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Tran Van Bang holds a sign that says “Freedom for Vietnamese Prisoners of Conscience” to celebrate the 70th anniversary of the Universal Declaration of Human Rights, December 10, 2018. © 2018 Tran Van Bang

Update: On May 12, 2023, a court in Ho Chi Minh City sentenced Tran Van Bang to eight years in prison and three years of probation after his release.

(Bangkok) – The Vietnamese authorities should immediately drop all charges and release rights activist Tran Van Bang, Human Rights Watch said today. Ho Chi Minh City police arrested Tran Van Bang on March 1, 2022, and charged him for criticizing the government under article 117 of the penal code. A court is scheduled to hear his case on May 12, 2023. If convicted, he faces up to 12 years in prison.

“The Vietnamese government has repeatedly rolled out article 117 of the penal code to silence any citizen who dares to use the internet to criticize the government or voice support for human rights and democracy,” said Phil Robertson, deputy Asia director at Human Rights Watch. “The authorities should immediately release Tran Van Bang and abolish this draconian legal provision.”

The Vietnamese government amended its penal code in 2015 and revised the rights-abusing article 88, which outlawed “conducting propaganda against the state,” to increase prison sentences. Now known as article 117, it prohibits “making, storing, disseminating or propagandizing information, materials and products that aim to oppose the State of the Socialist Republic of Vietnam.” The revised law went into effect in January 2018.

Since 2018, the courts have convicted at least 60 bloggers and activists under article 117 and sentenced them to between 4 and 15 years in prison. During the same period, at least 13 other rights campaigners were convicted under old article 88, which was the law at the time of their alleged violation, and sentenced them to between 4 and 12 years in prison.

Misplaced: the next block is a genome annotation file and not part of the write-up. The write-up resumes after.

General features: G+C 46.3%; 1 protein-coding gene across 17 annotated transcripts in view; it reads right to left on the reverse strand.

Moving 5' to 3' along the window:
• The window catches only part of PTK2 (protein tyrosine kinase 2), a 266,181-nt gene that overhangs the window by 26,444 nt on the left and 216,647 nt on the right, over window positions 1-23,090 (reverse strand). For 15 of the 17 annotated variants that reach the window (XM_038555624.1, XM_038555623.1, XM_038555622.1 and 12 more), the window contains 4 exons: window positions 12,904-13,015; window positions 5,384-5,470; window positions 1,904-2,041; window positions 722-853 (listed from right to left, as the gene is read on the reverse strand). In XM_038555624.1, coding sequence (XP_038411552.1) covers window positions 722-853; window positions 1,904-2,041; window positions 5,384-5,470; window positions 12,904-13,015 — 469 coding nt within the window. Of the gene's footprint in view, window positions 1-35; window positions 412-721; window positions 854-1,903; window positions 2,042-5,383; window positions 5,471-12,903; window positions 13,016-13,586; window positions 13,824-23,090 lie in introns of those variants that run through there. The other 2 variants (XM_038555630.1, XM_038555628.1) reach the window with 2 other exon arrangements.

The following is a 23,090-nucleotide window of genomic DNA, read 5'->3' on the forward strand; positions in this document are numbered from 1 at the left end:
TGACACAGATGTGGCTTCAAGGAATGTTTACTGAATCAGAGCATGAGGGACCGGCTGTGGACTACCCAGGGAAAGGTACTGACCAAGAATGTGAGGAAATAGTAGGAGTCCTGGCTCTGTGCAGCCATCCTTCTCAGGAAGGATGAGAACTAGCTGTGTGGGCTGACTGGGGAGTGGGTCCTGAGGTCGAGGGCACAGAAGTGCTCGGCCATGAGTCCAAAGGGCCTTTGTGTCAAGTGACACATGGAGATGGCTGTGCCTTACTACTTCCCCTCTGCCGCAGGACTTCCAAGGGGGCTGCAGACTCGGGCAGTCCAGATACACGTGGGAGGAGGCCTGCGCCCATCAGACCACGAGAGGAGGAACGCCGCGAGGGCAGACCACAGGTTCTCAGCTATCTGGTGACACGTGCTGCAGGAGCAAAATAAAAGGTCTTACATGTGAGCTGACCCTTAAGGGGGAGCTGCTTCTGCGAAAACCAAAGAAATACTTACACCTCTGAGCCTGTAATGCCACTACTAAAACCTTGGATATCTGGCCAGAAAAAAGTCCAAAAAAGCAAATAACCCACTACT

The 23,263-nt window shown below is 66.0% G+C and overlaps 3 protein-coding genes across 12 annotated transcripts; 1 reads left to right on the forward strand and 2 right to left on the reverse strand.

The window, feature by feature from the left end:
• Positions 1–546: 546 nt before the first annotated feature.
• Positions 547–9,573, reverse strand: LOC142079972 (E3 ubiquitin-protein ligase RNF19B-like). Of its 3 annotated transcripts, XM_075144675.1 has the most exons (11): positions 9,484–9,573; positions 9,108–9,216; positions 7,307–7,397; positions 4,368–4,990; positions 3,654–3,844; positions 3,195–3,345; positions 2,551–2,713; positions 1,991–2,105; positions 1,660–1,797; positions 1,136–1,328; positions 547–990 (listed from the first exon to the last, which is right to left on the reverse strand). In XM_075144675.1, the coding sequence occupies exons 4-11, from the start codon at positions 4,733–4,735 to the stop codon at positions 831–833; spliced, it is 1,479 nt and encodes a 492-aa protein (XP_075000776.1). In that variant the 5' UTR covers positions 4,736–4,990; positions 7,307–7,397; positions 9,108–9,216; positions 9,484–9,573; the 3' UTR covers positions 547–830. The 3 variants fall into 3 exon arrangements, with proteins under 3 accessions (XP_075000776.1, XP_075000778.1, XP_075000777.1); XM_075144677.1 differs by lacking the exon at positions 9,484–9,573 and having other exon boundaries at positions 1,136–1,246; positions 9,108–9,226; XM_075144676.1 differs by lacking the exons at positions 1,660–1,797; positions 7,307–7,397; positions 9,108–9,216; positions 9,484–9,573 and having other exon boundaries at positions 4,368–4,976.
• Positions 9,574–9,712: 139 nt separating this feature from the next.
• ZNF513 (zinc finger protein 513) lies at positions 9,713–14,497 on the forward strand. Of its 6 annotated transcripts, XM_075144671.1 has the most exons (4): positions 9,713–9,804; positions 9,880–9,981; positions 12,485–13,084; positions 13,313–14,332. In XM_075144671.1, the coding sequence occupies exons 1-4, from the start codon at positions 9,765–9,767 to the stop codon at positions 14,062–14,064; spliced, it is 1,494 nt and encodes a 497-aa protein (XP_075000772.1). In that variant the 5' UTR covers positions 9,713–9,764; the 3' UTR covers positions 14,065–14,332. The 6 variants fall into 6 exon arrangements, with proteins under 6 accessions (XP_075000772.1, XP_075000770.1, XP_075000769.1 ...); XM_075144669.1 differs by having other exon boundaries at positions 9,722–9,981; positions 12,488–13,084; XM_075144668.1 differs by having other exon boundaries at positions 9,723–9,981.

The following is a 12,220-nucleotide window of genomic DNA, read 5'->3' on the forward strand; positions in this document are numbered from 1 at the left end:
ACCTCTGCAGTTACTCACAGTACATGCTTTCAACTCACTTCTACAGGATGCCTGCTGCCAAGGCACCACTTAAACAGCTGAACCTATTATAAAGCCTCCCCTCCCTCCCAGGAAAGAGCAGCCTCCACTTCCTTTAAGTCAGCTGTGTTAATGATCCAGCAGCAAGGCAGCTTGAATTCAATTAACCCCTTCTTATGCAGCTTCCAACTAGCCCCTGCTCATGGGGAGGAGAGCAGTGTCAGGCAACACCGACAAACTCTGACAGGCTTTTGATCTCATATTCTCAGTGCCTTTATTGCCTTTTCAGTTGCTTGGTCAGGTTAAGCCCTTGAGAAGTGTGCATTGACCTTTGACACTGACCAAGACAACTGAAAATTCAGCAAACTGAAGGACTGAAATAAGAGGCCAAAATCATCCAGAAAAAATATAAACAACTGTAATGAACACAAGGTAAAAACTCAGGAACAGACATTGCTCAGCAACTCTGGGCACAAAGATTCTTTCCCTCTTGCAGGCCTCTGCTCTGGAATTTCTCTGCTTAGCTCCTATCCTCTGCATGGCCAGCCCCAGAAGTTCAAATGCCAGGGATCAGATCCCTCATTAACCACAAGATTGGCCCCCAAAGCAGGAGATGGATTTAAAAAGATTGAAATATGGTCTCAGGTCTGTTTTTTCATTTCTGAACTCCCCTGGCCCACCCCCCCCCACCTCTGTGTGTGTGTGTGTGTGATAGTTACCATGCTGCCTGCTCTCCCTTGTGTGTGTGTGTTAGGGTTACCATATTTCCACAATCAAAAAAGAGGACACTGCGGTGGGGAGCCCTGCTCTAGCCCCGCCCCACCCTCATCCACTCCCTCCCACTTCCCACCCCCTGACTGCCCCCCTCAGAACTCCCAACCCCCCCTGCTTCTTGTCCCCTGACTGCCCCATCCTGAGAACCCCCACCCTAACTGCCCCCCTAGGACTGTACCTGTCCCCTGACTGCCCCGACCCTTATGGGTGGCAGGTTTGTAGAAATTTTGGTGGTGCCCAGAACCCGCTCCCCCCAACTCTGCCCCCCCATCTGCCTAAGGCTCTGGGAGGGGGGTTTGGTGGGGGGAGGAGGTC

Tran Van Bang (also known as Tran Bang), 62, served in the army in the early 1980s, and became an irrigation engineer after he retired from the army in the mid-1980s. In the last decade, he has been participating in anti-China protests. In November 2015, during a protest against a visit to Vietnam by Chinese President Xi Jinping, security agents assaulted and injured Tran Van Bang. He also participated in pro-environment and human rights protests and openly opposed Vietnam’s repressive 2018 cybersecurity law.

Tran Van Bang publicly voiced support for numerous political prisoners and detainees, including Nguyen Thuy HanhPham Doan Trang, Can Thi Theu, Trinh Ba Tu, Trinh Ba Phuong, Le Dinh Luong, Nguyen Tuong Thuy, Pham Chi Dung, Le Huu Minh Tuan, Nguyen Van Hoa, Pham Chi Thanh, and Nguyen Nang Tinh.

He went on a one-day hunger strike in December 2020 to support the prominent blogger Tran Huynh Duy Thuc, who is serving a 16-year prison sentence for campaigning for democracy. He helped raise money to help fellow activists in need, such as Dinh Van Hai and Vu Tien Chi when security agents assaulted the two in June 2018 for visiting the former political prisoner Do Thi Minh Hanh in Lam Dong.

In recent years, security agents frequently placed Tran Van Bang under house arrest so that he could not participate in human rights-related or politically sensitive events.

Several months before Tran Van Bang’s arrest, his health deteriorated so he stopped all activities to concentrate on improving his health. However, the police still summoned him for regular interrogations. Sensing that he would be arrested, he gave an interview to Radio Free Asia in mid-February 2022 and said that the police questioned him about “issues related to propaganda against the Socialist Republic of Vietnam State.” But he said that “they snatch anyone they like to snatch in order to claim achievement. The accusation is just an excuse [for arrest].”

“Vietnam’s leaders show their weakness, not their strength, by arresting, detaining, and prosecuting anyone who expresses critical views about the government on the internet,” Robertson said. “Tran Van Bang should not face punishment simply for exercising the basic right to freedom of expression.”

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